Yıldırım says AKP may ally with MHP in election
Vahap Munyar - LONDON
Prime Minister Binali Yıldırım has said the ruling Justice and Development Party (AKP) may form an alliance with the Nationalist Movement Party (MHP) in the 2019 elections, specifically referring to their alliance in support of the April 2017 referendum on shifting to an executive presidential system.
“Certainly, in order to secure stability and single-handed powerful rule, with greater support, we could form such an alliance [with the MHP]. The aim is 50-percent-plus-one, not more,” Yıldırım told reporters on Nov. 28 during an official visit to the United Kingdom.
“We think like the MHP on many subjects. We already made a de facto alliance in the constitutional amendment process [on a presidential system] for the preparation of the amendment, its approval in parliament, the referendum campaign, and in defending it. We almost worked together with each other until the [referendum],” he said.
“The MHP has made positive contributions in many regulations, especially on national matters,” Yıldırım added, particularly praising the party’s stance following the July 2016 coup attempt.
As current legislation does not allow any formal pre-election alliances between two political parties, the prime minister hinted that necessary changes can be made to the Political Parties Law and the Election Law.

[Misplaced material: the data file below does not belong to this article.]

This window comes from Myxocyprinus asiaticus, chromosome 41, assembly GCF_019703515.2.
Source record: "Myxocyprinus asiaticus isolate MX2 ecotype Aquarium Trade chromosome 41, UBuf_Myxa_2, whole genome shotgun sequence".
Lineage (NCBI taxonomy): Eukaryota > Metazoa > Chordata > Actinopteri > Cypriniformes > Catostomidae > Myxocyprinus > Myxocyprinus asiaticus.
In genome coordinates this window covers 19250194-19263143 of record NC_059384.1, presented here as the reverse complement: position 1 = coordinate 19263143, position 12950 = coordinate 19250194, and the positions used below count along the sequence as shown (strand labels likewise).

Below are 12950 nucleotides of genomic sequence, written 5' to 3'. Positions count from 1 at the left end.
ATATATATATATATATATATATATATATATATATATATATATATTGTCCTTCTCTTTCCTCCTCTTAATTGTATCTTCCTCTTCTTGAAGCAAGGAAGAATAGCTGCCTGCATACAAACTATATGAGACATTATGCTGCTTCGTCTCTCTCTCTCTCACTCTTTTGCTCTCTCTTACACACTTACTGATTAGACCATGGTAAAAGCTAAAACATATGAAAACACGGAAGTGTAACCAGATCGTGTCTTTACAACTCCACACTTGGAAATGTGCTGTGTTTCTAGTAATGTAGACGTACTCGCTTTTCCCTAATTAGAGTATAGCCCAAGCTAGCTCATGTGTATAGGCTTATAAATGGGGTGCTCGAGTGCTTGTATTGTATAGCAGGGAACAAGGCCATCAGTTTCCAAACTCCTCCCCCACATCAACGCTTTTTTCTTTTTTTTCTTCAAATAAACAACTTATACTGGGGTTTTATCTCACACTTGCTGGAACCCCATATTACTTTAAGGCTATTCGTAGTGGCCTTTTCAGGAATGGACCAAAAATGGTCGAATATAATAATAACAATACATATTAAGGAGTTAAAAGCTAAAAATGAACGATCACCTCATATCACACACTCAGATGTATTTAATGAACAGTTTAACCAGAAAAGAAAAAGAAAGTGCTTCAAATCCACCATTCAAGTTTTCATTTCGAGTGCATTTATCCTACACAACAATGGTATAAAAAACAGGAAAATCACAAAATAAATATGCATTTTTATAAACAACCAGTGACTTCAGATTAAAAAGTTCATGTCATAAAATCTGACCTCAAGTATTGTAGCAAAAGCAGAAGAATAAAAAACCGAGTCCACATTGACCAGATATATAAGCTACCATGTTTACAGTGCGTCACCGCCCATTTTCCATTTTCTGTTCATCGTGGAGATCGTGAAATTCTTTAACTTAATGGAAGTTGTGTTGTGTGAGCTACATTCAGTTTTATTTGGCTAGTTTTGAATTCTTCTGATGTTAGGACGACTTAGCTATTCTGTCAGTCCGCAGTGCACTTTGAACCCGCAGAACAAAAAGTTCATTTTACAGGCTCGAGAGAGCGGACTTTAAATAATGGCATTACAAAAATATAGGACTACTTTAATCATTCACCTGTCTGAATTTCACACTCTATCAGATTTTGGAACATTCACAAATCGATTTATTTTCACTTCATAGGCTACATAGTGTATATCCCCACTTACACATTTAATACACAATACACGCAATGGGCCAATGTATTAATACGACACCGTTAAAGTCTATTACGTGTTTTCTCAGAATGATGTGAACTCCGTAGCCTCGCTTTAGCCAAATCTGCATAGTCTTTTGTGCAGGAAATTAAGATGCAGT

“Why would we not act together with a party that we already act together with in many subjects? There are no obstacles to this,” he said.
‘We listen to Trump, not the Pentagon’
Meanwhile, responding to questions concerning recent statement from the Pentagon saying it is reviewing “adjustments” in weapon supplies to the Syrian Kurdish People’s Protection Units (YPG), Yıldırım said Ankara pays more attention to the words of U.S. President Donald Trump.
“Our addressee is the president of the U.S. It is his words that are binding. If institutions talk against each other, that is their problem,” Yıldırım said.
“We have expressed our thoughts and inconveniences on every occasion and we will continue to do so,” he said.
On Nov. 27, Deputy Prime Minister Bekir Bozdağ said a phone conversation between Trump and Erdoğan was a “turning point,” as Trump reportedly vowed to put an end to the U.S.’s weapons supplies to the YPG, which is linked to the outlawed Kurdistan Workers’ Party (PKK).
“The ‘we will not give weapons’ remark, coming from a U.S. president for the first time, is important. But it will lose value if it is not implemented. It would amount to deceiving the world,” Bozdağ said.
After Bozdağ’s comments, Pentagon spokesman Eric Pahon said on Nov. 27 that the Pentagon is “reviewing pending adjustments to the military support provided to our Kurdish partners, in as much as the military requirements of our defeat-ISIS and stabilization efforts will allow preventing ISIS from returning.”